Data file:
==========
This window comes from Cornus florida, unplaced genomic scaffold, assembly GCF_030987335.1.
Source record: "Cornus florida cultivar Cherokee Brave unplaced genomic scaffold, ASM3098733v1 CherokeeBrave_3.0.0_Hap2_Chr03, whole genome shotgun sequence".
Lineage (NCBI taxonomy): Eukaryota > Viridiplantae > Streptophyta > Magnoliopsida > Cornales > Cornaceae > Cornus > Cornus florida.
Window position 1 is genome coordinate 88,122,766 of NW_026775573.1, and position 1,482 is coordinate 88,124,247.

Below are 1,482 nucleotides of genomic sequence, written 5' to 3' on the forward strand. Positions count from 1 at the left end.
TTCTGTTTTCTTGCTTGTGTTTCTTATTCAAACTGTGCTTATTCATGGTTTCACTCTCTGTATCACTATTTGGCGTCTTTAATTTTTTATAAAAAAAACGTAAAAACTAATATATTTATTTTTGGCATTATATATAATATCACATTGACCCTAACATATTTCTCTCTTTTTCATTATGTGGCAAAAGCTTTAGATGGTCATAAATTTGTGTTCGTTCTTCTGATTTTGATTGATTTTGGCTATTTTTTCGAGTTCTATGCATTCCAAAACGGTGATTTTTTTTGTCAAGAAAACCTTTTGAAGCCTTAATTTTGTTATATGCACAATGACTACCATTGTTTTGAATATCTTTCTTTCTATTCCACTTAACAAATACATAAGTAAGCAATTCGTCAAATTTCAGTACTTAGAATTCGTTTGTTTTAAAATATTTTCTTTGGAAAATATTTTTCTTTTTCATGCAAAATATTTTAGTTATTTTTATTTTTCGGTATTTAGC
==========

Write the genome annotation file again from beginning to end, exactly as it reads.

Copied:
This window comes from Cornus florida, unplaced genomic scaffold, assembly GCF_030987335.1.
Source record: "Cornus florida cultivar Cherokee Brave unplaced genomic scaffold, ASM3098733v1 CherokeeBrave_3.0.0_Hap2_Chr03, whole genome shotgun sequence".
Lineage (NCBI taxonomy): Eukaryota > Viridiplantae > Streptophyta > Magnoliopsida > Cornales > Cornaceae > Cornus > Cornus florida.
Window position 1 is genome coordinate 88,122,766 of NW_026775573.1, and position 1,482 is coordinate 88,124,247.

Below are 1,482 nucleotides of genomic sequence, written 5' to 3' on the forward strand. Positions count from 1 at the left end.
TTCTGTTTTCTTGCTTGTGTTTCTTATTCAAACTGTGCTTATTCATGGTTTCACTCTCTGTATCACTATTTGGCGTCTTTAATTTTTTATAAAAAAAACGTAAAAACTAATATATTTATTTTTGGCATTATATATAATATCACATTGACCCTAACATATTTCTCTCTTTTTCATTATGTGGCAAAAGCTTTAGATGGTCATAAATTTGTGTTCGTTCTTCTGATTTTGATTGATTTTGGCTATTTTTTCGAGTTCTATGCATTCCAAAACGGTGATTTTTTTTGTCAAGAAAACCTTTTGAAGCCTTAATTTTGTTATATGCACAATGACTACCATTGTTTTGAATATCTTTCTTTCTATTCCACTTAACAAATACATAAGTAAGCAATTCGTCAAATTTCAGTACTTAGAATTCGTTTGTTTTAAAATATTTTCTTTGGAAAATATTTTTCTTTTTCATGCAAAATATTTTAGTTATTTTTATTTTTCGGTATTTAGC